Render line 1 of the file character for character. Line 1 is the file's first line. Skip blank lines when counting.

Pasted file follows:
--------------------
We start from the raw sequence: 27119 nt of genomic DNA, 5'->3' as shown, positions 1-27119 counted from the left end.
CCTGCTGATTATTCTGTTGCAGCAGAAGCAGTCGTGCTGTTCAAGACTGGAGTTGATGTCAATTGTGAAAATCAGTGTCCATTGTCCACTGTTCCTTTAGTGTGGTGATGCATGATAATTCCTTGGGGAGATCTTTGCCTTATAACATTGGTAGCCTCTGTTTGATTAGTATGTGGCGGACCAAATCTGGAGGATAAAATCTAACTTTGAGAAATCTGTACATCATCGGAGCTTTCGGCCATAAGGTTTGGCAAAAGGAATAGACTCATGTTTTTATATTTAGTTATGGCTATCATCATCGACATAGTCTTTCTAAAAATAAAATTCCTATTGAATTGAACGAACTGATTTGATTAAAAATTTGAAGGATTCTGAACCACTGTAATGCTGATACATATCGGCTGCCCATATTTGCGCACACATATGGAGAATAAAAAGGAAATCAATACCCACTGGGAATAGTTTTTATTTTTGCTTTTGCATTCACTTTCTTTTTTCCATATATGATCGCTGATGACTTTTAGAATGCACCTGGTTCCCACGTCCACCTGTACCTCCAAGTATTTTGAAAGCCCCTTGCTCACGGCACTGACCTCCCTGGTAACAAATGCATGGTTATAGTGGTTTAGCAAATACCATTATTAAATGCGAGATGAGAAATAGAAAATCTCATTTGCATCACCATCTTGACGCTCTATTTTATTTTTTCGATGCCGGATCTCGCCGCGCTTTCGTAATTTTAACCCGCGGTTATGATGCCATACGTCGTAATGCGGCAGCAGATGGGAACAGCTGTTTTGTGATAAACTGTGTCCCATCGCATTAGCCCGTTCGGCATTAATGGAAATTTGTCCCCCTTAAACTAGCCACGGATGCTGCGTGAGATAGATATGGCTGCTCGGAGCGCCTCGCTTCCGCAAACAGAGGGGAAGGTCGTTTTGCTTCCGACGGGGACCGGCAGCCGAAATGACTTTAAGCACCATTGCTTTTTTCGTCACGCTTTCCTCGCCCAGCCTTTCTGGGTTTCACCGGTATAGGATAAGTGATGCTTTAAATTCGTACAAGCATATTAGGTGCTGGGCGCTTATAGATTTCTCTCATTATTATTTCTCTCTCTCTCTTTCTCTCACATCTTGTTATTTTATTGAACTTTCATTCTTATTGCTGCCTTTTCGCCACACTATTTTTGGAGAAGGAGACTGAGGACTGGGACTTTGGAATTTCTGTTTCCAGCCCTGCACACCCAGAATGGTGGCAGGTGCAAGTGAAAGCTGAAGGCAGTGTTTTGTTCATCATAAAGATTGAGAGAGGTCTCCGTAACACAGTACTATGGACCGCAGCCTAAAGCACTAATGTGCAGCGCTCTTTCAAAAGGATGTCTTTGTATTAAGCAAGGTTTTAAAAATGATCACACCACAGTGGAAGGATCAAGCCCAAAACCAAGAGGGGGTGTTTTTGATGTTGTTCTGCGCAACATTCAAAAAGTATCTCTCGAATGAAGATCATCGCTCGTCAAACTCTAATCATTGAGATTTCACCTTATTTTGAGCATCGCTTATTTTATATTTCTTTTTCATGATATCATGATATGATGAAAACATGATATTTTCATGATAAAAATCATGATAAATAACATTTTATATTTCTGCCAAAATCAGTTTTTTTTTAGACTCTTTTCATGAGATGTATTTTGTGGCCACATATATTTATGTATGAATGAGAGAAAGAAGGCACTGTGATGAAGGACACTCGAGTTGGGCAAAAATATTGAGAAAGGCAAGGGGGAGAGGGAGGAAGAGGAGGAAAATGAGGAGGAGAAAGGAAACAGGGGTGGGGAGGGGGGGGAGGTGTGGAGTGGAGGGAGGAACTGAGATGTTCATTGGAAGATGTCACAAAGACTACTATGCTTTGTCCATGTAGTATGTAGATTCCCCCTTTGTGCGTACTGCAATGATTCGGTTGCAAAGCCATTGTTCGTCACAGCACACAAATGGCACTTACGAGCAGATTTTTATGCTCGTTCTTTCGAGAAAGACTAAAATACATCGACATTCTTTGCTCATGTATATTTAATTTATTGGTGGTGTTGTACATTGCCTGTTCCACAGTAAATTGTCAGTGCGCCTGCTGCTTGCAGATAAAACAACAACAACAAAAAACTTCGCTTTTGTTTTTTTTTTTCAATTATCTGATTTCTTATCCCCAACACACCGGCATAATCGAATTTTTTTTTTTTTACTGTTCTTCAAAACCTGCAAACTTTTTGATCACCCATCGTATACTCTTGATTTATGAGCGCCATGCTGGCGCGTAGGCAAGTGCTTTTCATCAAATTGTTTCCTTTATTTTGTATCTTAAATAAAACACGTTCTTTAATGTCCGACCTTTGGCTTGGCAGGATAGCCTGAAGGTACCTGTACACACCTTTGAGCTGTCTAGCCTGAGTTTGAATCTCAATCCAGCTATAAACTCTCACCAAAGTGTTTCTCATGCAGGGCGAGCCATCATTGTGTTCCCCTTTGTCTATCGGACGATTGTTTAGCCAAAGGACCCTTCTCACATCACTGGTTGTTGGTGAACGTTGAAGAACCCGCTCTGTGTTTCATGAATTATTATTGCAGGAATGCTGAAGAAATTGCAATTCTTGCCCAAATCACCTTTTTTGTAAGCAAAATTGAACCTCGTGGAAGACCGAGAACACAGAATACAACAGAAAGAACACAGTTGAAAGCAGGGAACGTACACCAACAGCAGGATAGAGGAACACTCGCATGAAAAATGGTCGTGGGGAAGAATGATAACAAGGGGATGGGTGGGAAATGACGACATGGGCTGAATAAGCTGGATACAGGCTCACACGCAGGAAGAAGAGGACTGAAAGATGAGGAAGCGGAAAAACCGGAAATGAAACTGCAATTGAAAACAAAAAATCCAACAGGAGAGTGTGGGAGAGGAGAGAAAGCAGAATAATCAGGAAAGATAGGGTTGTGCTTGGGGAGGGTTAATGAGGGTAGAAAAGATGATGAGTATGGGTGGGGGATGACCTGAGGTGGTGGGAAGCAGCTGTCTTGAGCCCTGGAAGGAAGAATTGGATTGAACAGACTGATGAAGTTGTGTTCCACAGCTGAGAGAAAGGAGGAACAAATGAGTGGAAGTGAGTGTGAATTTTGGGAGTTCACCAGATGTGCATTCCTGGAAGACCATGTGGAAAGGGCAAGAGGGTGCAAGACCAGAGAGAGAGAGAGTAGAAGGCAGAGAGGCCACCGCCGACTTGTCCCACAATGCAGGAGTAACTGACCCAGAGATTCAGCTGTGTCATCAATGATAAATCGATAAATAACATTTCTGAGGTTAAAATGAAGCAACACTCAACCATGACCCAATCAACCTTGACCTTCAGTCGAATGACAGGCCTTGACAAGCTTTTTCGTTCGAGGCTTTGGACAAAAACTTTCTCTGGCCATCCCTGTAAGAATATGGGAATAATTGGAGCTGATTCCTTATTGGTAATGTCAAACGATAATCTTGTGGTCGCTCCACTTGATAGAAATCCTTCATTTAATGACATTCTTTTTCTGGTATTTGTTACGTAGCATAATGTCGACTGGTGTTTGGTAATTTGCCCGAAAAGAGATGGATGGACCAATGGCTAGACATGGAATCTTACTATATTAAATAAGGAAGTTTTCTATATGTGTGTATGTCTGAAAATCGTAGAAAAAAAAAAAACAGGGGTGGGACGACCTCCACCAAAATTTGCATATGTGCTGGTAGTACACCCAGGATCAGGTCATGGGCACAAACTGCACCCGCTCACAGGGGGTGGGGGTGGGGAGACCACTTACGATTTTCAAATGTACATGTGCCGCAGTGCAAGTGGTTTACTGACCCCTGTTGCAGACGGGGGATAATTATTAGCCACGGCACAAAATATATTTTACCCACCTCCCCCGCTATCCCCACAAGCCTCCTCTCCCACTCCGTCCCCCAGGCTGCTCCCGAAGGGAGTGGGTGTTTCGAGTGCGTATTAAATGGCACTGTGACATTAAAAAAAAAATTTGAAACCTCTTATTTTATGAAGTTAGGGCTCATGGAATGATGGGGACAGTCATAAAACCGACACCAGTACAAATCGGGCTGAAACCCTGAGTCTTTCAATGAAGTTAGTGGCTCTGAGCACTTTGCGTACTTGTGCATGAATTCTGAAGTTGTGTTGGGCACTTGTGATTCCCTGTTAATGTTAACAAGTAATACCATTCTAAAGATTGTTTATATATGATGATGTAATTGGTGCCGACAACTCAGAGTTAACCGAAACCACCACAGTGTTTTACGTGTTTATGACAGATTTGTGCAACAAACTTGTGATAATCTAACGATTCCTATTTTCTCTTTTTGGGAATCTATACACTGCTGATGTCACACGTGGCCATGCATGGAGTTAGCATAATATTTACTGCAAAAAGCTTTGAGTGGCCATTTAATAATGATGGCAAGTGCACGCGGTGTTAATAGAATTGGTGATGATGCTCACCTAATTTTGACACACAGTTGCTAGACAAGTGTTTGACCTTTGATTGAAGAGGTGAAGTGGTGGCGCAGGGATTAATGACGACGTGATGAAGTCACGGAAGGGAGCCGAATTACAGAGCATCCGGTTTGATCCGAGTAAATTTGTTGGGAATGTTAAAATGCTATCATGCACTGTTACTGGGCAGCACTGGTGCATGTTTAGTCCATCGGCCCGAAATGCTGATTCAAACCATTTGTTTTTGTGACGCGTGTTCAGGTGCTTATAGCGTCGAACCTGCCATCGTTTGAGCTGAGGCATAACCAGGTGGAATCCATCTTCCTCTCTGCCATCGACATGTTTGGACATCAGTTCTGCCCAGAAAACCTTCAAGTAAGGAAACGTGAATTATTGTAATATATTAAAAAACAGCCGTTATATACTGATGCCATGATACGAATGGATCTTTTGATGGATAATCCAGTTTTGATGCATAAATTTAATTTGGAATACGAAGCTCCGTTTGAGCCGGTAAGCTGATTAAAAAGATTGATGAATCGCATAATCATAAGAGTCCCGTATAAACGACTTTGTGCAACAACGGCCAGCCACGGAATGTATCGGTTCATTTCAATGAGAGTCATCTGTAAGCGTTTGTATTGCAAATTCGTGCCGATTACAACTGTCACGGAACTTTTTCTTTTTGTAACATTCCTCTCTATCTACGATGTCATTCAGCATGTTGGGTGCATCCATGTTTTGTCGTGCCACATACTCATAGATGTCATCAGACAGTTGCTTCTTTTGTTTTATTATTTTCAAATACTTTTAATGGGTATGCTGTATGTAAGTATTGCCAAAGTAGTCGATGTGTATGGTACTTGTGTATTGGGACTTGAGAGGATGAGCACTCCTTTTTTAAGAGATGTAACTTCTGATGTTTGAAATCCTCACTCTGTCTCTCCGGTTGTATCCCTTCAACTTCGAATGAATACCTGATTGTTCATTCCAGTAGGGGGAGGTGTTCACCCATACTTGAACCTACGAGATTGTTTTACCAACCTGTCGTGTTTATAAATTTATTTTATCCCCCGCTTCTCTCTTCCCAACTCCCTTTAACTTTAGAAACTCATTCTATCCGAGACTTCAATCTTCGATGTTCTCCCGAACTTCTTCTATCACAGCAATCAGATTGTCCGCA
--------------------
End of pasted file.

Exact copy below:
We start from the raw sequence: 27119 nt of genomic DNA, 5'->3' as shown, positions 1-27119 counted from the left end.